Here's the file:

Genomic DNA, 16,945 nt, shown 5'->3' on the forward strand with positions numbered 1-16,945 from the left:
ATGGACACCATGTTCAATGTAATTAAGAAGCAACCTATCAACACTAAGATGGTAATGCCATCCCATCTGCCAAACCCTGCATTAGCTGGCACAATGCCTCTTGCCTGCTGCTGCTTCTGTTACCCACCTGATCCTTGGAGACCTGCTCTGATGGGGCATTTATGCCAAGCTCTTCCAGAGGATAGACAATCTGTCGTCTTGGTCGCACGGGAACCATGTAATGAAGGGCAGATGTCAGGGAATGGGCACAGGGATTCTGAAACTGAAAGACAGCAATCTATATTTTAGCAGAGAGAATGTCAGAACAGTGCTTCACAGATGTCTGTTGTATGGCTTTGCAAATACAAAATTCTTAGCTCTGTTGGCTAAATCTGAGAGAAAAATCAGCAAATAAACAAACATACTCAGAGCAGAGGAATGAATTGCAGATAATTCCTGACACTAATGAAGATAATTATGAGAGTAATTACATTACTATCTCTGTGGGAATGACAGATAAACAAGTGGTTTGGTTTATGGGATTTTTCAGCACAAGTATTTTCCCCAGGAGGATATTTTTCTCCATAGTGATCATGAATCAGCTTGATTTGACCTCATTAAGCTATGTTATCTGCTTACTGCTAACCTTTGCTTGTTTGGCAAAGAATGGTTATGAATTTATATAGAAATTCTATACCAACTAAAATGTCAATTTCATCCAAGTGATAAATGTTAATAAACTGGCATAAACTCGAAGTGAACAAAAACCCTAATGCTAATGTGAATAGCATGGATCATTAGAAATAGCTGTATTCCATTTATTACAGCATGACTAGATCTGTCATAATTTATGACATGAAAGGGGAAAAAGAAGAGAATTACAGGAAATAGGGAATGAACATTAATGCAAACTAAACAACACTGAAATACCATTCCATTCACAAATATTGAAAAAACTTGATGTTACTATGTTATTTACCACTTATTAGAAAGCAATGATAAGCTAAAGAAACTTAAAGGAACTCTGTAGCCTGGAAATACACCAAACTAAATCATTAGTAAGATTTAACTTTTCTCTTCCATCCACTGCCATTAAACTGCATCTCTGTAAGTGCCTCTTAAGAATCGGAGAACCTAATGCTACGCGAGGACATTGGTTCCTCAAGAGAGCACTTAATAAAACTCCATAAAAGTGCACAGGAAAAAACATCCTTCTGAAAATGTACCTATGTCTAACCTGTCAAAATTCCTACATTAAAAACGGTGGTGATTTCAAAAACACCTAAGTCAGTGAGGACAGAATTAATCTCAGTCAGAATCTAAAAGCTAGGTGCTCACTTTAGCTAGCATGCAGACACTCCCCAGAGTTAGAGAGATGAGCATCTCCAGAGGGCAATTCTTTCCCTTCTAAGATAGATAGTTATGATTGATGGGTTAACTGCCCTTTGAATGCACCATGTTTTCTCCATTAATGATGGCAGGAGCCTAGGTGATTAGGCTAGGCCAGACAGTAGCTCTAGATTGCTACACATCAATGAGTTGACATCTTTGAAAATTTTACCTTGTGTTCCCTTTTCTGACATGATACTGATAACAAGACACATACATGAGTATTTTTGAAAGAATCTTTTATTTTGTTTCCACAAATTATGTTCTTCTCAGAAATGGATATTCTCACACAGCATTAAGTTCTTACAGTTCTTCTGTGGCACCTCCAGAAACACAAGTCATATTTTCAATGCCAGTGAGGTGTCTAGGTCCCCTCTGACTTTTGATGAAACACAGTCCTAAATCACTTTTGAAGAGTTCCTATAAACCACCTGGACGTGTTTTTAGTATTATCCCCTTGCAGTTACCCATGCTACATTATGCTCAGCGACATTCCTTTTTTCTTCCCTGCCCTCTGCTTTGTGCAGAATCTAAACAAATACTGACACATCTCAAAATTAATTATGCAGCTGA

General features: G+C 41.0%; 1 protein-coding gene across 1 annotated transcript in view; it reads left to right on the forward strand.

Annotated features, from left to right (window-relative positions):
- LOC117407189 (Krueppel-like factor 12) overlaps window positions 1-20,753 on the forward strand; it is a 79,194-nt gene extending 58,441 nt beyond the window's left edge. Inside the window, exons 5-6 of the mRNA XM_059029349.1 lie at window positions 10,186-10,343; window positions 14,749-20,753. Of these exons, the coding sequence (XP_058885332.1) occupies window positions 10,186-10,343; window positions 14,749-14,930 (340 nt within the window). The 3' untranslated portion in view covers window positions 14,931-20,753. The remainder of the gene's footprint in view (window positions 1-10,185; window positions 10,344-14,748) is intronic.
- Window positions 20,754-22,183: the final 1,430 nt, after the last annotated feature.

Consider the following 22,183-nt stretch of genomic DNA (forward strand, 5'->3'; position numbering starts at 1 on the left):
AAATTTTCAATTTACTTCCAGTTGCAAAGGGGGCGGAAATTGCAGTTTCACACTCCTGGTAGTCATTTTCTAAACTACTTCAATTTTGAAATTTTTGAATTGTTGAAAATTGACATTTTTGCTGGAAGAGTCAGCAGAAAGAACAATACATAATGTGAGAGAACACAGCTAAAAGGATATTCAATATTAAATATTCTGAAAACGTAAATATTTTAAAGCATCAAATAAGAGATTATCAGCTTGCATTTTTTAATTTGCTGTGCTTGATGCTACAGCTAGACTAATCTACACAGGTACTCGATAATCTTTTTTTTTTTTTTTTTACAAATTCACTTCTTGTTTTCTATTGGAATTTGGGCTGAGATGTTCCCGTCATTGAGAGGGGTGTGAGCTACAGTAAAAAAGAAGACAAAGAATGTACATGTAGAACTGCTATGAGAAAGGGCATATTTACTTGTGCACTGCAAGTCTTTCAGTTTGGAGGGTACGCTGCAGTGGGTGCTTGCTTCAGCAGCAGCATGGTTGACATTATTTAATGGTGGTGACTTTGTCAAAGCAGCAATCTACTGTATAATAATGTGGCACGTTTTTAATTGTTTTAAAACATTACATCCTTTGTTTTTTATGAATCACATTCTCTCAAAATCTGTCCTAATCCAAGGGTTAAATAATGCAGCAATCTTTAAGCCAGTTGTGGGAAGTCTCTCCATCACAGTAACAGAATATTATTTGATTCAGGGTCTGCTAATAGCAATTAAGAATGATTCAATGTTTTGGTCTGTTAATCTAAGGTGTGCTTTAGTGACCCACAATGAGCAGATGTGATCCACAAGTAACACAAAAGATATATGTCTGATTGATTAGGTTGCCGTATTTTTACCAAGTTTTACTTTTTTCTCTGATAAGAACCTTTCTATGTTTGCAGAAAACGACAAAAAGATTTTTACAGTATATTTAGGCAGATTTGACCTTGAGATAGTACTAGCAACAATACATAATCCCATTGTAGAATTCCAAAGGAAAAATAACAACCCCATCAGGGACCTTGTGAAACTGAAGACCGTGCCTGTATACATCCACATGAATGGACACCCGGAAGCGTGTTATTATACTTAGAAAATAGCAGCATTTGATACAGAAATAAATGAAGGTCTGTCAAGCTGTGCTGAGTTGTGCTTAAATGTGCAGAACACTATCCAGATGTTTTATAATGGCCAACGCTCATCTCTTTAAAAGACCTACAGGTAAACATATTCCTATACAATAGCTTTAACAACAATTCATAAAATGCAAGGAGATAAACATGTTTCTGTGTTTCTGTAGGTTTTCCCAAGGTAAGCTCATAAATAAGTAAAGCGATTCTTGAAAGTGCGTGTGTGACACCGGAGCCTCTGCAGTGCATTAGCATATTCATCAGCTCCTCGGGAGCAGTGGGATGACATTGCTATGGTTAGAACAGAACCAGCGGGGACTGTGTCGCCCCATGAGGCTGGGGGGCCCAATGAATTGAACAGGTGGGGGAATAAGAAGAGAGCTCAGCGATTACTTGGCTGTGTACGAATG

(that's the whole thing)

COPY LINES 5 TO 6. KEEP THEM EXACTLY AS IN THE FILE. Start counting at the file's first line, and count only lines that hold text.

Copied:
- LOC117407189 (Krueppel-like factor 12) overlaps window positions 1-20,753 on the forward strand; it is a 79,194-nt gene extending 58,441 nt beyond the window's left edge. Inside the window, exons 5-6 of the mRNA XM_059029349.1 lie at window positions 10,186-10,343; window positions 14,749-20,753. Of these exons, the coding sequence (XP_058885332.1) occupies window positions 10,186-10,343; window positions 14,749-14,930 (340 nt within the window). The 3' untranslated portion in view covers window positions 14,931-20,753. The remainder of the gene's footprint in view (window positions 1-10,185; window positions 10,344-14,748) is intronic.
- Window positions 20,754-22,183: the final 1,430 nt, after the last annotated feature.